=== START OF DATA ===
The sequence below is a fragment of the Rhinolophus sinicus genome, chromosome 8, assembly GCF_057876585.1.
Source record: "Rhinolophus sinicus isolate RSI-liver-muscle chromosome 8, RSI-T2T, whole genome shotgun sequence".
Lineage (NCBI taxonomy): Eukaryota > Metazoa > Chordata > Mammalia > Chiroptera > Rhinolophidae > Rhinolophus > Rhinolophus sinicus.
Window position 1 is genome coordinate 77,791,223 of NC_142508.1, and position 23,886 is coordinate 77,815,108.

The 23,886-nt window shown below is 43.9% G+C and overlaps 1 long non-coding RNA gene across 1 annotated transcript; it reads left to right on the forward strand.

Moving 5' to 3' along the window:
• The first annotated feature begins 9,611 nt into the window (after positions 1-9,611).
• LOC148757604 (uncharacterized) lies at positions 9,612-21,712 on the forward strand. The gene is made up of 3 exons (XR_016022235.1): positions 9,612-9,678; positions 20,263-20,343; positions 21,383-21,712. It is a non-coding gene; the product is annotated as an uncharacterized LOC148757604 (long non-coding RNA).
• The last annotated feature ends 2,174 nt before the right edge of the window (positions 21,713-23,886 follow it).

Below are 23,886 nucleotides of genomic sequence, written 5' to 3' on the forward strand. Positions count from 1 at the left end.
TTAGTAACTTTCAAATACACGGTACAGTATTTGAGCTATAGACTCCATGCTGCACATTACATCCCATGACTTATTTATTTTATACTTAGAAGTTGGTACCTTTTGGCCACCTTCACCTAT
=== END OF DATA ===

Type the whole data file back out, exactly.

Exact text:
The sequence below is a fragment of the Rhinolophus sinicus genome, chromosome 8, assembly GCF_057876585.1.
Source record: "Rhinolophus sinicus isolate RSI-liver-muscle chromosome 8, RSI-T2T, whole genome shotgun sequence".
Lineage (NCBI taxonomy): Eukaryota > Metazoa > Chordata > Mammalia > Chiroptera > Rhinolophidae > Rhinolophus > Rhinolophus sinicus.
Window position 1 is genome coordinate 77,791,223 of NC_142508.1, and position 23,886 is coordinate 77,815,108.

The 23,886-nt window shown below is 43.9% G+C and overlaps 1 long non-coding RNA gene across 1 annotated transcript; it reads left to right on the forward strand.

Moving 5' to 3' along the window:
• The first annotated feature begins 9,611 nt into the window (after positions 1-9,611).
• LOC148757604 (uncharacterized) lies at positions 9,612-21,712 on the forward strand. The gene is made up of 3 exons (XR_016022235.1): positions 9,612-9,678; positions 20,263-20,343; positions 21,383-21,712. It is a non-coding gene; the product is annotated as an uncharacterized LOC148757604 (long non-coding RNA).
• The last annotated feature ends 2,174 nt before the right edge of the window (positions 21,713-23,886 follow it).

Below are 23,886 nucleotides of genomic sequence, written 5' to 3' on the forward strand. Positions count from 1 at the left end.
TTAGTAACTTTCAAATACACGGTACAGTATTTGAGCTATAGACTCCATGCTGCACATTACATCCCATGACTTATTTATTTTATACTTAGAAGTTGGTACCTTTTGGCCACCTTCACCTAT